Government Shutdown: Will history repeat itself?

Aaron Isaac – Anchor Staff

In the whirlwind of media coverage it can be difficult to understand the whys and hows of the government shutdown. Never fear! That’s why The Anchor is here.

On Dec. 22, the Senate failed to pass a spending bill after President Donald Trump insisted on including $5.7 billion to add fencing to the US-Mexico border. This resulted in the most recent shutdown. However, because some other spending bills had already passed and other programs are legally protected, like Social Security, only about a quarter of government operations shut down. National parks, the Environmental Protection Agency and the Food and Drug Administration were all defunded as a result of the shutdown and cutback on their inspections.

After the Democrats officially claimed the majority in the House of Representatives on Jan. 3, they offered a spending package with $1.3 billion for border security, but not for Trump’s proposed fencing.

The next day, after rejecting the spending package, Trump said he would declare a national emergency to circumvent Congress to fund the fencing. Democratic leadership later accused Trump of using “fear, not facts” over funding. Some Republicans had blamed Democrats for not addressing the issues at the southern border.

In the Senate, Democrats called for opening parts of the government which were not involved in the fencing negotiations. Senate Majority Leader Mitch McConnell refused to take those bills to a vote because Trump would not sign them. McConnell said the votes were “absolutely pointless.”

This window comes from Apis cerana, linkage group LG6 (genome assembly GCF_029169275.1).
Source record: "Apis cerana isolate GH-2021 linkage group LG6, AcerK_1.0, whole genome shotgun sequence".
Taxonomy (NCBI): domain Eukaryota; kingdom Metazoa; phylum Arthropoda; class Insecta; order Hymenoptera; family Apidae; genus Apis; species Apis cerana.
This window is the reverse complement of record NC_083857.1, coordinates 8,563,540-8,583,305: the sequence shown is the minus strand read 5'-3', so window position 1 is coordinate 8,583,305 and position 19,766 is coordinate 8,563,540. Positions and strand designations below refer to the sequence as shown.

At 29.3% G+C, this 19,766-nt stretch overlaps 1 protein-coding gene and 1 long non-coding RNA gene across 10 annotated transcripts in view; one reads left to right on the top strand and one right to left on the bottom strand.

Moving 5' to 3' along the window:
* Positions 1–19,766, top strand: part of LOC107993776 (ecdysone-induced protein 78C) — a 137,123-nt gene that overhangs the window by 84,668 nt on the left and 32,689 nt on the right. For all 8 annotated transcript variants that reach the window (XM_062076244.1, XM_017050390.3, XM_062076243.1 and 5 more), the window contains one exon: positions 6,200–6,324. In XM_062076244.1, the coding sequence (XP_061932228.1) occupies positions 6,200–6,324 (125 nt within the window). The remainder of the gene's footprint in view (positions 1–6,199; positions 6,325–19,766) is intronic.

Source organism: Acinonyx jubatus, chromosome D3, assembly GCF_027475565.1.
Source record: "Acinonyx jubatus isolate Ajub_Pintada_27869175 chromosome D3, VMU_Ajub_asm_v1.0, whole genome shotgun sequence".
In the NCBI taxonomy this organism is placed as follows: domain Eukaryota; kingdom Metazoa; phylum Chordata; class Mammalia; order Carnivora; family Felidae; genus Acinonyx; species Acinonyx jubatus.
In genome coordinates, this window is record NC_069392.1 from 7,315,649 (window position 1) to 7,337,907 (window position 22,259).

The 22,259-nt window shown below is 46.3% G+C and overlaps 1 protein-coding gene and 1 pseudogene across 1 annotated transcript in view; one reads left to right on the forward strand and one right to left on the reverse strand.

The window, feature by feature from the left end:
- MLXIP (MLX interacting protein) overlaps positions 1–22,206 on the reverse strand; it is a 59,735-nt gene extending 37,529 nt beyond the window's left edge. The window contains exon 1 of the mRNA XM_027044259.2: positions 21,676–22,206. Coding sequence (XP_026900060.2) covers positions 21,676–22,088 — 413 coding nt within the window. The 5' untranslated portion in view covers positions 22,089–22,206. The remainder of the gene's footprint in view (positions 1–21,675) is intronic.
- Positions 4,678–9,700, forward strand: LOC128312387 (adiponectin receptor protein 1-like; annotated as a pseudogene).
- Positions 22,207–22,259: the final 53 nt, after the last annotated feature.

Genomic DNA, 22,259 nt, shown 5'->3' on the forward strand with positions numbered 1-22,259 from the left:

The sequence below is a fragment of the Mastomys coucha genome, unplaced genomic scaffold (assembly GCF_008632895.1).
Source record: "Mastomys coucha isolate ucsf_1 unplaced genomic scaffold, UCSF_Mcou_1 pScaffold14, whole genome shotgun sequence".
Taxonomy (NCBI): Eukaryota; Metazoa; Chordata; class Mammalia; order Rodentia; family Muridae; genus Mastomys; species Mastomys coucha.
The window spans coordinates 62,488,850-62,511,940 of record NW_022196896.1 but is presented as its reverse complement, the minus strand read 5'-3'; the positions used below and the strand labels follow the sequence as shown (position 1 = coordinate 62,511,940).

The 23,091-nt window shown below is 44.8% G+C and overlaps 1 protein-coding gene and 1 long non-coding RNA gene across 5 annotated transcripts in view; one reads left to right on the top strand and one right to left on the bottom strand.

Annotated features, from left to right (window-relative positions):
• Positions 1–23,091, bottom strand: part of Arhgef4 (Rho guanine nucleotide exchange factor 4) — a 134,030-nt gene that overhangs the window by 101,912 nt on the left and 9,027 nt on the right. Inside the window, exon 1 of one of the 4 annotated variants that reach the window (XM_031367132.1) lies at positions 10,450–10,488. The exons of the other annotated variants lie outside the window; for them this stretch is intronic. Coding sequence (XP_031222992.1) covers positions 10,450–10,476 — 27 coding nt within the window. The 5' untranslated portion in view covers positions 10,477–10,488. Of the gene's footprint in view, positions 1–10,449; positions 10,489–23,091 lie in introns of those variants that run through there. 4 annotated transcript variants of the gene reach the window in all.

After Jan. 12, this shutdown became the longest in history. Approximately 800,000 federal employees missed their paychecks. According to The New Yorker, thousands of government employees went to food banks to get their next meal, and even formed a protest against the shutdown in the halls of the U.S Senate. Agencies, such as the National Science Foundation, began to consider not paying their workers until the government reopened.

On Jan. 13, Republican Senator Lindsey Graham suggested Trump should temporarily reopen the government without the border funding. Trump rejected that offer, but later offered to extend temporary protections to DACA (Deferred Action for Childhood Arrivals) recipients in exchange for the border fencing. House Speaker Nancy Pelosi rejected the deal and Democrats criticized Trump for offer protections he had previously revoked.

Under increasing pressure from Congress, federal employees, who were on track to miss their second paycheck, and hours after air traffic controllers called in sick in mass, effectively shutting down airlines, the government was reopened.

According to the Congressional Budget Office, the shutdown slowed down economic growth. Much of the lost output will be recovered over time, and although workers are set to receive back pay, the CBO estimates around $3 billion, 0.02 percent of Gross Domestic Product, will not be recovered.

There was a also a political cost to the shutdown as well. A Gallup poll shows Republican favorability has dropped from 45 percent in September to 37 percent near the end of January. Meanwhile, support for Democrats remained still (from 44 to 45 points).

Currently Congress is continuing negotiations, until Feb. 15th to keep government open. However, Trump continues to threaten a national emergency if a settlement cannot be reached and Democrats do not seem willing to provide the funds for the fencing. What happens next is uncertain, but it is possible we see another shutdown after Feb. 15th.